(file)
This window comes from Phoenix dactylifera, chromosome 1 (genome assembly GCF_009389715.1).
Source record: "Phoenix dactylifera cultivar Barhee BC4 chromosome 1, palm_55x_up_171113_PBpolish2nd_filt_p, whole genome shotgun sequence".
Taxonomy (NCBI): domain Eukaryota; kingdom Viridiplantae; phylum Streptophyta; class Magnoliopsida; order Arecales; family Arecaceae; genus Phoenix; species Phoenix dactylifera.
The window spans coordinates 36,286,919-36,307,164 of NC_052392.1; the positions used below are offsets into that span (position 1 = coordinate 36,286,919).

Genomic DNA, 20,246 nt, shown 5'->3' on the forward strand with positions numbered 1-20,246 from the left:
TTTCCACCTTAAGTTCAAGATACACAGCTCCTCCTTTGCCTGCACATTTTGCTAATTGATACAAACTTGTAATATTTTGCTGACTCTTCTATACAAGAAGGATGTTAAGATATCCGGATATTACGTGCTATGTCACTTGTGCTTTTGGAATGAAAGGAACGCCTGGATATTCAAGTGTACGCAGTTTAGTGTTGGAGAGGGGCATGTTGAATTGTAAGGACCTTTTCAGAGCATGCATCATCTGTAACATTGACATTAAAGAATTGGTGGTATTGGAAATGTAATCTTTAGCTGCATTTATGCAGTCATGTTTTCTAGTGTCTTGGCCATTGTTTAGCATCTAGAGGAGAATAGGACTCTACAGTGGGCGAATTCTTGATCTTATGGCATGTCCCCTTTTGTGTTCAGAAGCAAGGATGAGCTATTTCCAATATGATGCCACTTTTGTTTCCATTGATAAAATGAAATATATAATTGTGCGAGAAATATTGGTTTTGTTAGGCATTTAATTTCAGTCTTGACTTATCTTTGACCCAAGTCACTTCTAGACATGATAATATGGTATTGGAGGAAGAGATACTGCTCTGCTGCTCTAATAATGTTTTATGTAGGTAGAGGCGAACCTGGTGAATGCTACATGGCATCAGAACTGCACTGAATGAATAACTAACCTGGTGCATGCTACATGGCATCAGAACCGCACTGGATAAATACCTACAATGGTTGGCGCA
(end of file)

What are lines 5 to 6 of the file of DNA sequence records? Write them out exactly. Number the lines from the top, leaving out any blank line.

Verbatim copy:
Genomic DNA, 20,246 nt, shown 5'->3' on the forward strand with positions numbered 1-20,246 from the left:
TTTCCACCTTAAGTTCAAGATACACAGCTCCTCCTTTGCCTGCACATTTTGCTAATTGATACAAACTTGTAATATTTTGCTGACTCTTCTATACAAGAAGGATGTTAAGATATCCGGATATTACGTGCTATGTCACTTGTGCTTTTGGAATGAAAGGAACGCCTGGATATTCAAGTGTACGCAGTTTAGTGTTGGAGAGGGGCATGTTGAATTGTAAGGACCTTTTCAGAGCATGCATCATCTGTAACATTGACATTAAAGAATTGGTGGTATTGGAAATGTAATCTTTAGCTGCATTTATGCAGTCATGTTTTCTAGTGTCTTGGCCATTGTTTAGCATCTAGAGGAGAATAGGACTCTACAGTGGGCGAATTCTTGATCTTATGGCATGTCCCCTTTTGTGTTCAGAAGCAAGGATGAGCTATTTCCAATATGATGCCACTTTTGTTTCCATTGATAAAATGAAATATATAATTGTGCGAGAAATATTGGTTTTGTTAGGCATTTAATTTCAGTCTTGACTTATCTTTGACCCAAGTCACTTCTAGACATGATAATATGGTATTGGAGGAAGAGATACTGCTCTGCTGCTCTAATAATGTTTTATGTAGGTAGAGGCGAACCTGGTGAATGCTACATGGCATCAGAACTGCACTGAATGAATAACTAACCTGGTGCATGCTACATGGCATCAGAACCGCACTGGATAAATACCTACAATGGTTGGCGCA